and March in the northern hemisphere. Blooms normally last from four to twelve weeks.
When the blooms fade, cut off the spike 1/2 inch (12mm) above where it projects from
the foliage. Also trim off any dead leaves and tissue, including old flower stems, old
leaves, anything rotting, dead roots, etc.

 In the event of fungal rot or disease, cut a little past the infected tissue to help stop the
progression of the infection.
2.

2
Don't prune an orchid like a shrub. If you cut part of an orchid leaf, the rest of the leaf
may die, and cutting into a live pseudobulb will severely damage your orchid.
3.

3
Use sterile tools while cutting an trimming orchids. This will help prevent the spread
of diseases from plant to plant. It's recommended that you soak the tools in bleach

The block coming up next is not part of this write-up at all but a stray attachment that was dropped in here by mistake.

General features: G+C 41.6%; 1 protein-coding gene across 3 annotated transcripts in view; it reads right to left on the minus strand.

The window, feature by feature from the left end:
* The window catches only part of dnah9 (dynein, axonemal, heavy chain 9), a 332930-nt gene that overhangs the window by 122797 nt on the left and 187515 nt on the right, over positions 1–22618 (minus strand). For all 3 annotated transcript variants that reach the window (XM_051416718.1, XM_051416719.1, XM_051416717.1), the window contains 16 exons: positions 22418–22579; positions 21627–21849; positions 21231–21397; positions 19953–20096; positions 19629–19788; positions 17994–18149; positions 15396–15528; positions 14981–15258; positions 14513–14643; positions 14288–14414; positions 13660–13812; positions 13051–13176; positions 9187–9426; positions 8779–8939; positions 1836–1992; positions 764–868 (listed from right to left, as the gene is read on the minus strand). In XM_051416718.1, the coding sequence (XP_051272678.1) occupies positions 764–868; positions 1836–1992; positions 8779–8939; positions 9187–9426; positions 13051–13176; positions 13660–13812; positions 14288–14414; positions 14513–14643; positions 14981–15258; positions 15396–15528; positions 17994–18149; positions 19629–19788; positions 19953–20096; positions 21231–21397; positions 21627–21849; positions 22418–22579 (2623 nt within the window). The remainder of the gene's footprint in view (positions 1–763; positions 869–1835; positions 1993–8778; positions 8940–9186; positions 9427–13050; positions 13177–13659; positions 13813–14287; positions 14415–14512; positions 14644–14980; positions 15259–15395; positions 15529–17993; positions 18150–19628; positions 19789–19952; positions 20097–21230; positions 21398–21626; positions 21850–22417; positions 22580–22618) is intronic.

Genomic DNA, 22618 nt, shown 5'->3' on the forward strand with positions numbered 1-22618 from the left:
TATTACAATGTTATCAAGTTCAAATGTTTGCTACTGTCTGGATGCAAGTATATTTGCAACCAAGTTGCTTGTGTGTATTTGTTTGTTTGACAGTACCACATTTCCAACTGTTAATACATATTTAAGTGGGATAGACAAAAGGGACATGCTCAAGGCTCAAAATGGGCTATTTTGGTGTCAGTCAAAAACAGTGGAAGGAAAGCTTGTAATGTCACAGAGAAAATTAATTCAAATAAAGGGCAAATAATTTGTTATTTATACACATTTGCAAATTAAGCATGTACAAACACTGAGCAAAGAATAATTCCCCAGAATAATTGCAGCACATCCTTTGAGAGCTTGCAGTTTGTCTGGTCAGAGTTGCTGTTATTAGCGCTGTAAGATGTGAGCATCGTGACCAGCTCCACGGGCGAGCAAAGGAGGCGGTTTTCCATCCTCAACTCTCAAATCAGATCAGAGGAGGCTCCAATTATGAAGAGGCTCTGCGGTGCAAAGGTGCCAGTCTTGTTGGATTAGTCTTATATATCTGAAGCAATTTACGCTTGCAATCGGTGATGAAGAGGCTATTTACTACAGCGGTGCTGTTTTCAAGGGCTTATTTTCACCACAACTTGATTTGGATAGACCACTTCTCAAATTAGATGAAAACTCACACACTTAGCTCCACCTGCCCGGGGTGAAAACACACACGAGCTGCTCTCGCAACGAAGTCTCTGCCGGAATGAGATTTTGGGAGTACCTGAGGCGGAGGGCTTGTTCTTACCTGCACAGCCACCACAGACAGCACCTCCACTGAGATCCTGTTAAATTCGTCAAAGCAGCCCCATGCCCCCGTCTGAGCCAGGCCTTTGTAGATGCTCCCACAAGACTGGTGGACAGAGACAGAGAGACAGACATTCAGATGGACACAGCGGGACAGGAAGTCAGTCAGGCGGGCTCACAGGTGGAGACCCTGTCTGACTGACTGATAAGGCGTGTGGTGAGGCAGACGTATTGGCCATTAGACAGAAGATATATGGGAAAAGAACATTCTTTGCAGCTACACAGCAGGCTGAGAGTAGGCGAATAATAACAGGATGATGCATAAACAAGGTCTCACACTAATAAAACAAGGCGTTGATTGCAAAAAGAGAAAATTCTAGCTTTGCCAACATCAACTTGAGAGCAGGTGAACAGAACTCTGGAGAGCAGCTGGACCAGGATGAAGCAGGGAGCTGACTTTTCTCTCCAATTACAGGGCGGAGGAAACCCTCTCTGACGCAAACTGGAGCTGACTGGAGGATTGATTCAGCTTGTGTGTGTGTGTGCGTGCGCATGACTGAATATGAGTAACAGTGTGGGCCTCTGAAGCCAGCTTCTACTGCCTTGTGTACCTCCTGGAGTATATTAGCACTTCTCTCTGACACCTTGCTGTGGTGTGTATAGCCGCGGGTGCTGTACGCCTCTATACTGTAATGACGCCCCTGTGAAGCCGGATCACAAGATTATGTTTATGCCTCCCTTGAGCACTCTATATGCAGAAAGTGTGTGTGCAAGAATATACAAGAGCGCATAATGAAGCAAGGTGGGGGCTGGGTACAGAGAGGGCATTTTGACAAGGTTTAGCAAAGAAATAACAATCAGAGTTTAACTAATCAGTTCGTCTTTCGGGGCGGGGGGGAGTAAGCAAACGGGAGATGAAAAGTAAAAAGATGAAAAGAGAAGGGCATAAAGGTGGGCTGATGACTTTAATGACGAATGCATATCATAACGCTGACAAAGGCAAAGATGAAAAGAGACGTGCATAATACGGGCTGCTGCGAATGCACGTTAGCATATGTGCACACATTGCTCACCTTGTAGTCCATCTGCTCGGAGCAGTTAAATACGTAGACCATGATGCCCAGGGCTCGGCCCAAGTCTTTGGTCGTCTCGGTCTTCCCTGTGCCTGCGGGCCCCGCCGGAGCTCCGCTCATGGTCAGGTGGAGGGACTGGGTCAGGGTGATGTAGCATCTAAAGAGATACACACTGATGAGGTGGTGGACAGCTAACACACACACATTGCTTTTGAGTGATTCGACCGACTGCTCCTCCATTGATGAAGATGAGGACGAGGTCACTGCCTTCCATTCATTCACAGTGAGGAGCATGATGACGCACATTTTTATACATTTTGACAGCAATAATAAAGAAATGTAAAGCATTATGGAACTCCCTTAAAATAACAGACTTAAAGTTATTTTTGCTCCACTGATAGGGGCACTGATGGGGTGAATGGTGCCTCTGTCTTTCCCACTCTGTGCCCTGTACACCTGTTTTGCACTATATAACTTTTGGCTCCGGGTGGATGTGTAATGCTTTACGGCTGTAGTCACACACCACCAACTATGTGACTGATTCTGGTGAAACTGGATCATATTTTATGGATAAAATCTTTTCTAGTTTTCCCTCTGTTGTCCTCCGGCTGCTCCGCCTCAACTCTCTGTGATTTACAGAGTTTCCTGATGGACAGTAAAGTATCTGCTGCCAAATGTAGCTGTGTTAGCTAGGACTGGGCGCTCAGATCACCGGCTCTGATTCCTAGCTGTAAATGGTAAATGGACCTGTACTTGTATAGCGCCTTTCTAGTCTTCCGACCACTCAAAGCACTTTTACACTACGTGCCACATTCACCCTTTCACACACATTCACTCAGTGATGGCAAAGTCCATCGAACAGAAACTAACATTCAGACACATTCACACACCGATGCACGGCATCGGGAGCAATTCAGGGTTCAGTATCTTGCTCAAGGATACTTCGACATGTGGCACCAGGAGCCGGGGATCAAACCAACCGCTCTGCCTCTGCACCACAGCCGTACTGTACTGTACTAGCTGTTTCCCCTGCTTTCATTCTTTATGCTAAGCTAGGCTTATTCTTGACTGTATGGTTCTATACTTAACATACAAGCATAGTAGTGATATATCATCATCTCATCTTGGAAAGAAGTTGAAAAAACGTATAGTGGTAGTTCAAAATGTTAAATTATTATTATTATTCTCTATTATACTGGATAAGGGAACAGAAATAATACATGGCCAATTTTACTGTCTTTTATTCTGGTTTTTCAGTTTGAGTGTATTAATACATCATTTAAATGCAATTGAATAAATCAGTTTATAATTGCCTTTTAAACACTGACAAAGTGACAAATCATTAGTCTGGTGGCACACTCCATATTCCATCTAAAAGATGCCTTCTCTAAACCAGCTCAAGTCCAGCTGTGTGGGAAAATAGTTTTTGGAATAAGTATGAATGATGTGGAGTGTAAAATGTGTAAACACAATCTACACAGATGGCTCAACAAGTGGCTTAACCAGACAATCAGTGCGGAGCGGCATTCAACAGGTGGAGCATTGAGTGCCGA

between uses, or use a disposable razor blade.
4.

4
Watch for new growth. This will be in the form of a new cane growing from the base of
the old ones. Under correct conditions, the new cane can be larger than the mother
cane before it is ready to bloom again.

 Cool nighttime temperatures help to initiate blooms. With proper care in accordance
with the variety's particular needs, the orchid plant should grow and bloom annually.

Method 5 of 6: Air ventilation


1.

1
Keep the correct temperature. 65-85ºF (18-30ºC) is best. For brief periods, they can
withstand temperatures ranging from 60 to 100ºF (16-37ºC) but they dislike sudden
temperature changes. Cold temperatures will cause the leaves to turn yellow and
eventually drop off. If this happens, remove the yellow foliage and continue caring for
the plant normally.
2.

2
Ensure proper air circulation. Having good air circulation can make all the difference
for the health of your orchid. This will help your orchid heal if you do experience a fungal
or pest infestation that must be treated. Air circulation is also a big part of the prevention